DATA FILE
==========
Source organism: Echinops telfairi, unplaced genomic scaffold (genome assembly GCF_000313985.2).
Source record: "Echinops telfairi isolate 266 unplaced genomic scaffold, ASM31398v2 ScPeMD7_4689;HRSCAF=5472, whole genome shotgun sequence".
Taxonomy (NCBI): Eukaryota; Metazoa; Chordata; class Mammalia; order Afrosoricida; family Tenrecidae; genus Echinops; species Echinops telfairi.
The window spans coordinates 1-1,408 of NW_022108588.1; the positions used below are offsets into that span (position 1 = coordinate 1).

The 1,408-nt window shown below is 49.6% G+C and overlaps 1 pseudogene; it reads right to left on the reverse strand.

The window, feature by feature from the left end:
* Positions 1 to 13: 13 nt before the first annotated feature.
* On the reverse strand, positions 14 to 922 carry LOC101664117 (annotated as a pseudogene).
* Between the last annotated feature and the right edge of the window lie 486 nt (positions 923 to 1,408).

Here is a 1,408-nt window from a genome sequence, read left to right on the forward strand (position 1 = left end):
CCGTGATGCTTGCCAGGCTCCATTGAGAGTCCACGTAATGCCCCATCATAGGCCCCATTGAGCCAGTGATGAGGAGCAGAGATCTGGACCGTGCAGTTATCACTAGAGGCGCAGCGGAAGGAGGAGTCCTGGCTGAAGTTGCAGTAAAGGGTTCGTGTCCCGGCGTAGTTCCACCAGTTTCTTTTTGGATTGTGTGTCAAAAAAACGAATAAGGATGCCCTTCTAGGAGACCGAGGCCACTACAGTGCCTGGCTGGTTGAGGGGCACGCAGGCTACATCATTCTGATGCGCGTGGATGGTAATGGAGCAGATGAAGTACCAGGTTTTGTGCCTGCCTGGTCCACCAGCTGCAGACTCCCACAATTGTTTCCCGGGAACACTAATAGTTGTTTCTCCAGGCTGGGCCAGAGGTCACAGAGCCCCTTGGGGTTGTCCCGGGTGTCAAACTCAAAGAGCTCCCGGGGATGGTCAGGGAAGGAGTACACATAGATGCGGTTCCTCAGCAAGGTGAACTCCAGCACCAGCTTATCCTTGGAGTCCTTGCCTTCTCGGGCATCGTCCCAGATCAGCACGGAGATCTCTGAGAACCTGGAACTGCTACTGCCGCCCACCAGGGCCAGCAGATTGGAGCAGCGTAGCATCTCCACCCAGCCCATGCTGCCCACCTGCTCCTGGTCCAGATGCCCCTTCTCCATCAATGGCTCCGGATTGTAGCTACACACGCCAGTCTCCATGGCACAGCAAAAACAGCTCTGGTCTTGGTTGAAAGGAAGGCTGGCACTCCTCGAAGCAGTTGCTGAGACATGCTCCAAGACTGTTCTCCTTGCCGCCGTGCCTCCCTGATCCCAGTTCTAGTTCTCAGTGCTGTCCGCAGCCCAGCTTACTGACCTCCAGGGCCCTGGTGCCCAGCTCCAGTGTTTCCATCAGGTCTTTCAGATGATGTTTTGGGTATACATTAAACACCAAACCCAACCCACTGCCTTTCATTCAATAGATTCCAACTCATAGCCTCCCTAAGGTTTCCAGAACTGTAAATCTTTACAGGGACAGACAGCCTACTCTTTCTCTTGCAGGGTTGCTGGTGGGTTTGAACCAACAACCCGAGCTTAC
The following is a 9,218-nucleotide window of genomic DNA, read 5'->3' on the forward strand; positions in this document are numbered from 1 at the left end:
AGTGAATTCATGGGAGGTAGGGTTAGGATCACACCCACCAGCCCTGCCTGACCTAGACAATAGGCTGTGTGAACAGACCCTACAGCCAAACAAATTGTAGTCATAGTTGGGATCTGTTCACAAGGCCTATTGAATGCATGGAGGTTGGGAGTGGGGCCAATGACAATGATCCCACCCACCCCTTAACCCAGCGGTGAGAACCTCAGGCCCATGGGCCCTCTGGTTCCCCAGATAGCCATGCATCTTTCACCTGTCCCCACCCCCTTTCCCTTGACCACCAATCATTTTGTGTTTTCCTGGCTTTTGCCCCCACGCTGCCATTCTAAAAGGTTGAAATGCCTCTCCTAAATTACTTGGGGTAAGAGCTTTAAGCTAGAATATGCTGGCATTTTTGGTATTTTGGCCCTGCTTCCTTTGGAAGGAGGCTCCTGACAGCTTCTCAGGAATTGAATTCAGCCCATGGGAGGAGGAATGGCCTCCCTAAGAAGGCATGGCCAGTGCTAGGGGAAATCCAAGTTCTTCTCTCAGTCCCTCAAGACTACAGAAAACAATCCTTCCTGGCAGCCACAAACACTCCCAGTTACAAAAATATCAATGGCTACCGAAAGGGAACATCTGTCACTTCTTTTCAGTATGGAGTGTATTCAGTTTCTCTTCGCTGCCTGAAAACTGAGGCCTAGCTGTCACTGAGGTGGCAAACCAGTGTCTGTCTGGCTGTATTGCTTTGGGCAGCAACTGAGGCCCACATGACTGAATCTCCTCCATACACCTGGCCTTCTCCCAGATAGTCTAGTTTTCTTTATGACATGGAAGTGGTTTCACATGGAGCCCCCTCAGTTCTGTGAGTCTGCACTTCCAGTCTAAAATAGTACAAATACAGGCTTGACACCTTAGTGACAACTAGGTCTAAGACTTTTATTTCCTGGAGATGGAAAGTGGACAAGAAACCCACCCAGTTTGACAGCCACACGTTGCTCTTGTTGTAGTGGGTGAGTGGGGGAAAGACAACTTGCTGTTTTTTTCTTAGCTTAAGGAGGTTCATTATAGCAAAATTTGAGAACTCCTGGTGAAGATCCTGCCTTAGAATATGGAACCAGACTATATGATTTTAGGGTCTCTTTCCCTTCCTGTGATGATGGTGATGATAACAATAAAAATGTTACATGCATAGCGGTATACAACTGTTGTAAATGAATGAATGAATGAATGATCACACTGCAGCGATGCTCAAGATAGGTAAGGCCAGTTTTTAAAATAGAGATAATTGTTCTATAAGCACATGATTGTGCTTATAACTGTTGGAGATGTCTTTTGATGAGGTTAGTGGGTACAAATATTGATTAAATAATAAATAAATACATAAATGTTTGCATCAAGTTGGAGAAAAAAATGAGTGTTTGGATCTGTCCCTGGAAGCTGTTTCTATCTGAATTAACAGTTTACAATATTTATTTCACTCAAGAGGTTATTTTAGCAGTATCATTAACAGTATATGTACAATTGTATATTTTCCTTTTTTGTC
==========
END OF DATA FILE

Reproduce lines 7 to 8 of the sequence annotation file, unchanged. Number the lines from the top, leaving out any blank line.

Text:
* Positions 1 to 13: 13 nt before the first annotated feature.
* On the reverse strand, positions 14 to 922 carry LOC101664117 (annotated as a pseudogene).